That history shows that Jeffrey “makes bad business dealings, he takes out loans with no intent to pay them back,” Mason argued. “He has demonstrated that if he gets close to somebody and gains their trust, that he will take money from them.”
Carson had sided earlier with the prosecution.
In a June bond hearing, Carson said Jeffrey’s conviction of three felonies and the potential sentence of 22 to 57 months in prison called for him to remain in jail.
But on July 19, a three-judge panel of Virginia’s Court of Appeals found that Carson’s court had “abused its discretion” when it denied Jeffrey bond.
Melvin Hill, Jeffrey’s defense attorney, argued the appeals court ruling mandated Jeffrey be granted bail. Hill said Jeffrey’s age, lack of previous criminal convictions and health — he is undergoing treatment for kidney failure — warranted release from jail.
He rejected prosecutors’ characterization that Jeffrey posed a financial threat to the community.
“It’s not that Mr. Jeffrey will be out and about,” Hill said, “engaged in business transactions, engaged in business, when he’s released.”
In setting bond, Carson said Jeffrey was to “be essentially under house arrest.”
“That means that he is at his residence,” Carson said, “and the only time he is not at his residence, if he makes bond, is … one, if he is visiting with his attorney; two, if he is otherwise required in court; or three, if he is receiving medical care. So under one of those three instances you can be outside of his residence. Otherwise, he is at his residence 24/7.”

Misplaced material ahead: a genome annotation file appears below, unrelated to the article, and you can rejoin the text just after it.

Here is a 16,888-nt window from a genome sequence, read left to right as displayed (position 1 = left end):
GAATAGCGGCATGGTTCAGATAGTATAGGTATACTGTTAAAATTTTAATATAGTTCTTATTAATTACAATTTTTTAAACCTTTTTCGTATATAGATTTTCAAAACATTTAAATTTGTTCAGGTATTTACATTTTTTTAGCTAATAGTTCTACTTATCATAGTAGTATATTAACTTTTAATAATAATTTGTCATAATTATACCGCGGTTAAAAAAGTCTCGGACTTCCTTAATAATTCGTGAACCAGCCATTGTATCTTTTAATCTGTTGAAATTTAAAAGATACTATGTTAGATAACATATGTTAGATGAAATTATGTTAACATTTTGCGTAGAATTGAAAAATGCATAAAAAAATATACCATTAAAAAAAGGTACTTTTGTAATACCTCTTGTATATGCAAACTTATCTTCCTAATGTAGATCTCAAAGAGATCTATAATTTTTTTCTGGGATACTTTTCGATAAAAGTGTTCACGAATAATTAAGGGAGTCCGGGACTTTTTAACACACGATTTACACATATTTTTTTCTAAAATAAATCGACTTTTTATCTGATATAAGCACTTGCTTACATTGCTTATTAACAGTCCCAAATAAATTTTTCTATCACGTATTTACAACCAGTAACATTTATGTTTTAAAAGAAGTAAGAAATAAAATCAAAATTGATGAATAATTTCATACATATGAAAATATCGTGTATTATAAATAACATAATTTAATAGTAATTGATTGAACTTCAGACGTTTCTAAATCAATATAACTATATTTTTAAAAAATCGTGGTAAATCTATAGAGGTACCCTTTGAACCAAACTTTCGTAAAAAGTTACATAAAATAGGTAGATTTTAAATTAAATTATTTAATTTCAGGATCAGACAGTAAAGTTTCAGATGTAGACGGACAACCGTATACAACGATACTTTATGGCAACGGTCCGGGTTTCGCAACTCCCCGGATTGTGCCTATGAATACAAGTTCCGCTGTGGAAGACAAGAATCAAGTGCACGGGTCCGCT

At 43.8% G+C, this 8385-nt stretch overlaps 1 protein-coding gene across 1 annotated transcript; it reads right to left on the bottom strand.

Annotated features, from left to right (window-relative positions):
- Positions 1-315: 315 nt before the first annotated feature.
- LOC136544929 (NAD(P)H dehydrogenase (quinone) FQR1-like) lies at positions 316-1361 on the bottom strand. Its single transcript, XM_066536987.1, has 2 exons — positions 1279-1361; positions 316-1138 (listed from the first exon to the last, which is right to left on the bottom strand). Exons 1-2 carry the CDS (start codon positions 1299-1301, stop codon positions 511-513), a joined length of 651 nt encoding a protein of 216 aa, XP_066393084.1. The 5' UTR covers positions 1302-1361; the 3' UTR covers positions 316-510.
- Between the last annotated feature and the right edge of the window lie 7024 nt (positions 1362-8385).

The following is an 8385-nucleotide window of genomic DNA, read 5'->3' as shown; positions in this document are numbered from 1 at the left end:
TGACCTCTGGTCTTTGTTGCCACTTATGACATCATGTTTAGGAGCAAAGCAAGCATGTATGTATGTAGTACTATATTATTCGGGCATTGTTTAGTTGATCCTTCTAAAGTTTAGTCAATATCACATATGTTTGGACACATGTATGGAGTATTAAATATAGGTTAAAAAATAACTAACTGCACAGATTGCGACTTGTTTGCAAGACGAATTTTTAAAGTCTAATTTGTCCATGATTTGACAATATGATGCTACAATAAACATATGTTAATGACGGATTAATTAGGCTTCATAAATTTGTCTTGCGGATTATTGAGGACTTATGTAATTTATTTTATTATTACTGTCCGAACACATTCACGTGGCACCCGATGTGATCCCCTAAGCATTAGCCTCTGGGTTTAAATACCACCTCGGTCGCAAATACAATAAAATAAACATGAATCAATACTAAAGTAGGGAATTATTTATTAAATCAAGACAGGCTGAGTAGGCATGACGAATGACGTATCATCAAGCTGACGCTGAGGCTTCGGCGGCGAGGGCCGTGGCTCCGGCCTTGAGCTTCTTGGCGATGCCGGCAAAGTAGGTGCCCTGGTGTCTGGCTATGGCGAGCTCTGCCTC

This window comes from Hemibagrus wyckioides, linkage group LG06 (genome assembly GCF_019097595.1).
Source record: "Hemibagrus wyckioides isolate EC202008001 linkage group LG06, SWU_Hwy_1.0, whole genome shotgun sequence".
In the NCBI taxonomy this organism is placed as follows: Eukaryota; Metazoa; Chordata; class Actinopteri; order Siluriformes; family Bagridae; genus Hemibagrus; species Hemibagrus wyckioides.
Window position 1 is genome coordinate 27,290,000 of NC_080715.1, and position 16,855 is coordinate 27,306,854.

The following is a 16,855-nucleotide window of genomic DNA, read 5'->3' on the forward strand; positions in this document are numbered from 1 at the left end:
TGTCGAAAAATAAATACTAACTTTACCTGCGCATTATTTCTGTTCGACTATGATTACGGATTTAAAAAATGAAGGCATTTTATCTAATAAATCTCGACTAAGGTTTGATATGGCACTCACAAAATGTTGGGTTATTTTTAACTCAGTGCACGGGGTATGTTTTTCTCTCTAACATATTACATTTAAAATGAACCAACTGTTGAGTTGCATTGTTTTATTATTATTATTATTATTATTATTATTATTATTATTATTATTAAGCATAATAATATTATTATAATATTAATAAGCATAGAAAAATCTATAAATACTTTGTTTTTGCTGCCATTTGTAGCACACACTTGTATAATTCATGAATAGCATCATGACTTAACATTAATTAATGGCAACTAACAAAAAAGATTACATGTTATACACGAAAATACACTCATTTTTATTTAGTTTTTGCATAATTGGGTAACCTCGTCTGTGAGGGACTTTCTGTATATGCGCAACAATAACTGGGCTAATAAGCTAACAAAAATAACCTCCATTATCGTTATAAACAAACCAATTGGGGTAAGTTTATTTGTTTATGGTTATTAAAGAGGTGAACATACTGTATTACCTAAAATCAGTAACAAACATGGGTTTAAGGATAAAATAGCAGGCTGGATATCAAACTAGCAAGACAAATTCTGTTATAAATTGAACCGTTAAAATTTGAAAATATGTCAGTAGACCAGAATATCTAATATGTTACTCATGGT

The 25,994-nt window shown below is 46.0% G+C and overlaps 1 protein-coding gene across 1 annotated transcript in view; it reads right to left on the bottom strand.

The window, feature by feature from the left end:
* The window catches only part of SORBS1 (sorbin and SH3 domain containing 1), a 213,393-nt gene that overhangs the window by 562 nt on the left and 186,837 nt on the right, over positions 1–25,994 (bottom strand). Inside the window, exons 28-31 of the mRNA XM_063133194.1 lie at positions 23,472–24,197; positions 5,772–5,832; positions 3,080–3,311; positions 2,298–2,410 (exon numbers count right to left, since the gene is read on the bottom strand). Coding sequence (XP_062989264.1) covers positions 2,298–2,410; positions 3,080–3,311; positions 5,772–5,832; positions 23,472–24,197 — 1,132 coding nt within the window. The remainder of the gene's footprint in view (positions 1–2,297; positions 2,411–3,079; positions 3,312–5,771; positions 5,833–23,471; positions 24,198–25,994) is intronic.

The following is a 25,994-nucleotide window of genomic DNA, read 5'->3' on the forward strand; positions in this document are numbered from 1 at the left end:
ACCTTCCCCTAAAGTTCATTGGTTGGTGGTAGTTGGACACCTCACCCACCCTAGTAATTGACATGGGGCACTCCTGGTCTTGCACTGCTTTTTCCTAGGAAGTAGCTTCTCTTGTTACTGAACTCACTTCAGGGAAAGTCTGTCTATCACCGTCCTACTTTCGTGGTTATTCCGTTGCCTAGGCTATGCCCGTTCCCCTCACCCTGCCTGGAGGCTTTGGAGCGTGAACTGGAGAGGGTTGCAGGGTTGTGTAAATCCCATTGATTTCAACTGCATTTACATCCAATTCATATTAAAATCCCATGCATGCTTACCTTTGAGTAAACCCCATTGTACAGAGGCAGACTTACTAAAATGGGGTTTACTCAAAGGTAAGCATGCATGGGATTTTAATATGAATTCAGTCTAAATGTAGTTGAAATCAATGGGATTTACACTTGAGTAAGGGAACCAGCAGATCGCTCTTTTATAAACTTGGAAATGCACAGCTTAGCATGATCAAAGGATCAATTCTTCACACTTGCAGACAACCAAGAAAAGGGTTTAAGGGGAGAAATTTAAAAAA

Jeffrey was considered released at 4:03 p.m., according to the city jail. He was seen walking out of the jail at 4:25 p.m., according to a Roanoke Times photographer on scene.
A short time later, Jeffrey and his mother, Evangeline, walked into the Towers Shopping Center Kroger. He wore a charcoal black suit and a smile.
In a snack food aisle near the entrance, they ran into this reporter at about 5:10 p.m. and exchanged awkward pleasantries.
Two minutes later, he and his mother were seen at the checkout stand. The Towers Kroger lies between the city jail and Jeffrey’s residence in Raleigh Court.
Jeffrey and Hill did not respond to messages seeking comment.
Caldwell said restitution to the Northwest Neighborhood Environmental Organization would be addressed at Jeffrey’s sentencing hearing. He did not know what plans, if any, Jeffrey had to compensate his victims. The leader of the nonprofit declined to comment.